Thank you so much for sharing all of these different options!

    Reply
  2. I love all your ideas. I am new to quilting and will be straight line quilting on a quilt that was flipped inside out and does not have binding. Is there anyway I can quilt this without having to bury the threads after I am done?
    Thanks

    Reply
    • You would have to do a lot of pivoting at the edges to keep the one line of thread. Then you’d only have to bury where you start and end. If it’s a big quilt you’d need a couple of bobbins so that would be a few more to bury, but a lot less than doing individual lines.

      Reply
  3. Thanks for the great article. I’m a fairly new quilter and am always looking for different possibilities!
    When doing a design like the chevrons, do you quilt to a certain (pre-marked?) spot and then (with needle down/presser foot up) TURN the whole quilt to go in the different direction?
    Just curious as to your methods for doing a pattern like this and how do you figure out where to pre-mark your “turn” spot?

    Reply
    • Hi Cindy, sometimes I just eyeball it, but if I want precision then I will mark a small dot with a water-soluble pen so I know where to pivot. I make sure my needle is down when I reach the dot and then I pivot the quilt around the needle, as you said.

      Reply
  4. Fabulous article. You gave me quite a few really good ideas for expanding my straight line quilting. I too like to start say at the top and go to the bottom for each line of stitching. Do you have a suggestion for what to when you have borders? Can you still just do top to bottom or do you need to do the borders separately? Another question. You state that you start in the middle of the quilt Do you mean the “real” middle of the quilt top or do you start your line of quilting at the top of quilt but in the middle of the top?

    Reply
    • Hi Adele, yes I start on the middlemost line, not literally in the middle of the quilt. I don’t think I’ve ever made a quilt with a border! But I imagine I would treat the border as part of the whole quilt, I wouldn’t quilt it separately because I couldn’t be bothered burying threads! I’m all about edge to edge designs.

      Reply
  5. SEW much great information and inspiration! I’ve been using straight line quilting 40 years, but your suggestions and pictures reaffirm there are better, beautiful ways to enhance the technique. Thanks for showing an old quilter new ideas.

    Reply
    • I am getting ready to crank out a quilt of firsts. My first EQ8 design and first king. I think building in quadrants, quilting the sections, then joining QAYG with no sashing.
      You have me thinking of a straight line pattern that can be matched up across the joins. Perhaps 3 zig zags as all squares are 9.5″.

      Reply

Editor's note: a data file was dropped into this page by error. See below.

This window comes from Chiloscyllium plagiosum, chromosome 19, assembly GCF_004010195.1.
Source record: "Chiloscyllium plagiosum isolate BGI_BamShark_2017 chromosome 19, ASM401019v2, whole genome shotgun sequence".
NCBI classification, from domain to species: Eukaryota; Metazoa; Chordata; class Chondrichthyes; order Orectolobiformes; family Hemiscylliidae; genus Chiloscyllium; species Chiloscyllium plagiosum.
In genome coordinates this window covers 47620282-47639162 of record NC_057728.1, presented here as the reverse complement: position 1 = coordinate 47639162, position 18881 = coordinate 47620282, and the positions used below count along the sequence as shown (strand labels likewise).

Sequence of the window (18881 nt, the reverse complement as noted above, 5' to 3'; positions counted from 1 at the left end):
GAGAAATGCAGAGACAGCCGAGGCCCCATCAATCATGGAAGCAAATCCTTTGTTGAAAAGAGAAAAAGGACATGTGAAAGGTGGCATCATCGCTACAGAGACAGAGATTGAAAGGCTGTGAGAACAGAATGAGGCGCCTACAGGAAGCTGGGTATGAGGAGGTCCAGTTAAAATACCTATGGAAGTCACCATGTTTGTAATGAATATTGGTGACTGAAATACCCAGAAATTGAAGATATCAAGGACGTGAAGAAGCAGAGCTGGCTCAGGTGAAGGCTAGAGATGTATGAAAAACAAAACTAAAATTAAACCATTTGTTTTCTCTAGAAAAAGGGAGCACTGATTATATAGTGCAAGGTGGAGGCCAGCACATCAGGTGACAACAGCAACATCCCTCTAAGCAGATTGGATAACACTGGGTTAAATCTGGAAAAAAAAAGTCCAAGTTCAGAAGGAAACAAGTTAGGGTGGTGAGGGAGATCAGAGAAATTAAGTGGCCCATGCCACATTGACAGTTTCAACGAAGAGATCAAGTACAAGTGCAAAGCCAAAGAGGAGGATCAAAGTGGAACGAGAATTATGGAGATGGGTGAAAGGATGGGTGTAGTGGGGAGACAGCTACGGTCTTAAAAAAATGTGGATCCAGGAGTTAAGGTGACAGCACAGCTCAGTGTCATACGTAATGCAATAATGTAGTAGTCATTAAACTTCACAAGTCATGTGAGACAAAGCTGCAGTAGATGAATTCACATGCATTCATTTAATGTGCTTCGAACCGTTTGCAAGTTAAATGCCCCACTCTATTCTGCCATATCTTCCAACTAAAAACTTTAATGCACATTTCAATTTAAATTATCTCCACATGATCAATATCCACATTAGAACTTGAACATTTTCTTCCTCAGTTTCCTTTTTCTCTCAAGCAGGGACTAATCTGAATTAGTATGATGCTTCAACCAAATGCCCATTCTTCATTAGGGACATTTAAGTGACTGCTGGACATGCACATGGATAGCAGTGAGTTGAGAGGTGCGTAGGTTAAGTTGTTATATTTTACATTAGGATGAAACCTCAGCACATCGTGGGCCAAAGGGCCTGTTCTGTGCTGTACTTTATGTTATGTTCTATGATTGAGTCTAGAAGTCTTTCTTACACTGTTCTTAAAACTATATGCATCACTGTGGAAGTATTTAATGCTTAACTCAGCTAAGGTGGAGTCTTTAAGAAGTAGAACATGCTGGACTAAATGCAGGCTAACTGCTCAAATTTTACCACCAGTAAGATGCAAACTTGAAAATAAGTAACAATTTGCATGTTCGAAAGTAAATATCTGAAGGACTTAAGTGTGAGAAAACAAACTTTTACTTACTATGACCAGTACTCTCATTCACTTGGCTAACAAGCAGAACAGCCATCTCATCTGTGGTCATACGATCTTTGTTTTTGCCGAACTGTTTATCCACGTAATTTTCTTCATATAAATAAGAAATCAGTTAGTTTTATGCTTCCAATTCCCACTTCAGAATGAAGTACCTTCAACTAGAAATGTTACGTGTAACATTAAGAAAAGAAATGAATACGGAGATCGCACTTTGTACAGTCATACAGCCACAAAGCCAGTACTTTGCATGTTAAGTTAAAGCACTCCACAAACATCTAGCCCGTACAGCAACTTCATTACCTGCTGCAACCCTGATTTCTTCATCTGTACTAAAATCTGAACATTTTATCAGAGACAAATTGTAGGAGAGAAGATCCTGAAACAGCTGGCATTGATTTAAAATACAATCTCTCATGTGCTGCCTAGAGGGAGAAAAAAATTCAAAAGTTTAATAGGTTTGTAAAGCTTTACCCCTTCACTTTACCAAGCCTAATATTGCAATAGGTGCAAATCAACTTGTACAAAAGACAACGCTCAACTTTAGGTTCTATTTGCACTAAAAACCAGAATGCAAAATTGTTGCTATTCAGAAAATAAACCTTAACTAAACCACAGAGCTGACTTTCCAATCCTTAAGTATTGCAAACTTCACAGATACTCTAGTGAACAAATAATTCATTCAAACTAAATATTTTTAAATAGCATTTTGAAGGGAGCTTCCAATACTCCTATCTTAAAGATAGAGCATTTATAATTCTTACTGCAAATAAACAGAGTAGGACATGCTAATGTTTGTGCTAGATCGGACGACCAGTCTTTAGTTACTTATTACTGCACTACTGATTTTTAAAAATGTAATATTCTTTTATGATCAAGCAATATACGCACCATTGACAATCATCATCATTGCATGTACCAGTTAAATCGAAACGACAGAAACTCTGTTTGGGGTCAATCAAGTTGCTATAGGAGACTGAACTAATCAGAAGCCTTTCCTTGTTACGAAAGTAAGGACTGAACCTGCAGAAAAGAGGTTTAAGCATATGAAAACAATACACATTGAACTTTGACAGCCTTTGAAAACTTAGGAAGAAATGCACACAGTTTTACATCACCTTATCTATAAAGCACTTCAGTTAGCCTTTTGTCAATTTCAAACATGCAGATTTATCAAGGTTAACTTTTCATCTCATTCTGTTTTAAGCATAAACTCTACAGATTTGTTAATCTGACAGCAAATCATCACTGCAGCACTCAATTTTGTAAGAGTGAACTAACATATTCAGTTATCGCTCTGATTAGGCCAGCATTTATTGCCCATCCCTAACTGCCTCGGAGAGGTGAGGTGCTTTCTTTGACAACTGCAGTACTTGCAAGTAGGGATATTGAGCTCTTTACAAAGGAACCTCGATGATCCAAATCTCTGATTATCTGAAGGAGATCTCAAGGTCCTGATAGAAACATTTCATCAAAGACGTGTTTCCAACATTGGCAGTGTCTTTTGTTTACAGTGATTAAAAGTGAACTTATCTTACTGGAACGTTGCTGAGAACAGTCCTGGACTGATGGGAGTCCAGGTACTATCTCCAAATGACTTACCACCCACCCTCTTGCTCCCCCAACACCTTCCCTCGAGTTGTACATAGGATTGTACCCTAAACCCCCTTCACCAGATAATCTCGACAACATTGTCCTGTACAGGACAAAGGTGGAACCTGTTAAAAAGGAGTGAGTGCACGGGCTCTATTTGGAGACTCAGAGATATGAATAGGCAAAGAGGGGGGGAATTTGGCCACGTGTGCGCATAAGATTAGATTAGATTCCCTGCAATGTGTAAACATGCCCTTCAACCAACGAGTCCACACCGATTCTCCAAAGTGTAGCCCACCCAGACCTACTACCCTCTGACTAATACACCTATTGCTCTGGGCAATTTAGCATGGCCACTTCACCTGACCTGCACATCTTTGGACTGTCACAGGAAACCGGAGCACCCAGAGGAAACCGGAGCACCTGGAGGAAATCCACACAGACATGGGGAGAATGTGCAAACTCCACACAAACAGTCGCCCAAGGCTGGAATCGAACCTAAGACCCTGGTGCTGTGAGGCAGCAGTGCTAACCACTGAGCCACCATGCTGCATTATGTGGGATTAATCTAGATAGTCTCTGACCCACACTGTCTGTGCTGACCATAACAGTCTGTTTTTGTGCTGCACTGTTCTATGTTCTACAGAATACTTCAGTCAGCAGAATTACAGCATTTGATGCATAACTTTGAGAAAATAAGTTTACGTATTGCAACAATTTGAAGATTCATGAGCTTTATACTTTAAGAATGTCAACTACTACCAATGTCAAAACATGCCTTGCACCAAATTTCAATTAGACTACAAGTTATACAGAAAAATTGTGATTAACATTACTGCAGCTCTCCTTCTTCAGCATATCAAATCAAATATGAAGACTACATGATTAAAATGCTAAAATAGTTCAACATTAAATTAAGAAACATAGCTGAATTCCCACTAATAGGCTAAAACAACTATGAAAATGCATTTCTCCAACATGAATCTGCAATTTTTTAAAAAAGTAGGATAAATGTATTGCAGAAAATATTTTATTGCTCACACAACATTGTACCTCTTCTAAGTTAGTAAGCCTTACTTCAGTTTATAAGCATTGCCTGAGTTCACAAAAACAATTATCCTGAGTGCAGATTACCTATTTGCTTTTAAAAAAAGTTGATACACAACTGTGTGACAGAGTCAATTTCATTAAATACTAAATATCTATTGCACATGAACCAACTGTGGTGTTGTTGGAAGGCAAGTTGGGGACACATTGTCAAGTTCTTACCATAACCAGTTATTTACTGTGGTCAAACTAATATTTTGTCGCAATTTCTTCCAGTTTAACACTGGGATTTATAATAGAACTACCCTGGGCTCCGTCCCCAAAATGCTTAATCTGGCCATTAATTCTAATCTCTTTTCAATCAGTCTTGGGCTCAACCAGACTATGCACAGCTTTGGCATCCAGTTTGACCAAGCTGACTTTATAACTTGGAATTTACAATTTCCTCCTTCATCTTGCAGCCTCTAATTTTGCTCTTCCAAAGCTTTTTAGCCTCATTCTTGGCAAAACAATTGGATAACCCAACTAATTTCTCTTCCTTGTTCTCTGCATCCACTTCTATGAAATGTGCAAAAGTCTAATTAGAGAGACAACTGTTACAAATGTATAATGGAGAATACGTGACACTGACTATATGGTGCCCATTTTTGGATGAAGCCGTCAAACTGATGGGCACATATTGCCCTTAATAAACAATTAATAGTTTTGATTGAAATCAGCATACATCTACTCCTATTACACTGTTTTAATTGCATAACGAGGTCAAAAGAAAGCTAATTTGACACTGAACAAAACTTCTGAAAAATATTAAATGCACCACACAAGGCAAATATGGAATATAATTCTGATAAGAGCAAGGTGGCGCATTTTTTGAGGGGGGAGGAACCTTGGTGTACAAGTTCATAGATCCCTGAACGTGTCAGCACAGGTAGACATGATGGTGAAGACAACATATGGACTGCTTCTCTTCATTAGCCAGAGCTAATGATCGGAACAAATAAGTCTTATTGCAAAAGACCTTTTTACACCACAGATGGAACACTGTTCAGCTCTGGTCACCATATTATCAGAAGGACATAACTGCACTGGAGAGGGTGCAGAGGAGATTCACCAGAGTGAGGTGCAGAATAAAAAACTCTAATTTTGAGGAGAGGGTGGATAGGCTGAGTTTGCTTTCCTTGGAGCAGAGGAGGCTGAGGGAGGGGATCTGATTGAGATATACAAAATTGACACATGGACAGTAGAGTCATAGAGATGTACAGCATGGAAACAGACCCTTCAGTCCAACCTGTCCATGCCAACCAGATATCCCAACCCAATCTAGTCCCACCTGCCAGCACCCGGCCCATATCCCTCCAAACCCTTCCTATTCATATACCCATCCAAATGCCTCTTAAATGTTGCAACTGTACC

6. Oh, I think you have just saved my sanity! I am about to quilt my first ever quilt, for a new grandson, which is pieced pinwheels 40″ x 50″ ish. I was advised that diagonal straight lines would look great. I’m thinking I will do horizontal and vertical checkerboard and add some matchsticks. Thoughts?

    Reply
    • Definitely! I’d start with a fairly large checkerboard design and then reassess. You can easily add more lines to make it denser, and some matchsticking to add interest as you like. But start with the bare bones and add more, rather than going straight in with a 1″ grid because it’s hard to unpick it if you don’t like it! Have fun, I’m sure it will look amazing and add a whole new layer to your quilt. 

      Reply
  7. Thank you for this great article! I like to use straight-line and it’s affirming to see this information in your blog. I have felt at times that because I like straight-line quilting, I wasn’t really “quilting” compared to the fancy feathers, circles, and motifs I see on some quilts. You not only gave me great confidence but many wonderful ideas to expand on my straight-line quilting as well!

    Reply
  8. THANK YOU SO MUCH. So much great info – I have to bookmark this for all the times I’m sure to need it! I used to do straight line then got side tracked into swirls but seem to get stuck in the corners and the swirls get smaller? Love all the examples, the photos are so clear and easy to see what you are describing. Thanks again,

    Reply
    • I’m not sure how that would go, to be honest, Carol. But I know some people do straight line quilt with their FMQ foot rather than their walking foot. I think the biggest issue would be with the FMQ you are the one directing the quilting as the feed dogs are down. With the walking foot you’re still getting that pull from the machine so it’s harder to direct it with a ruler.

      Reply
  9. I have recently started straight line quilting large quilts on my domestic machine and appreciate all the great information in your blog post. I am anxious to try some of these designs, especially the chevrons. Thank you for sharing.

    Reply
  10. I have wondered if you could use a FMQ “ruler” with a walking foot to do straight line quilting. Do you have any experience?

    Reply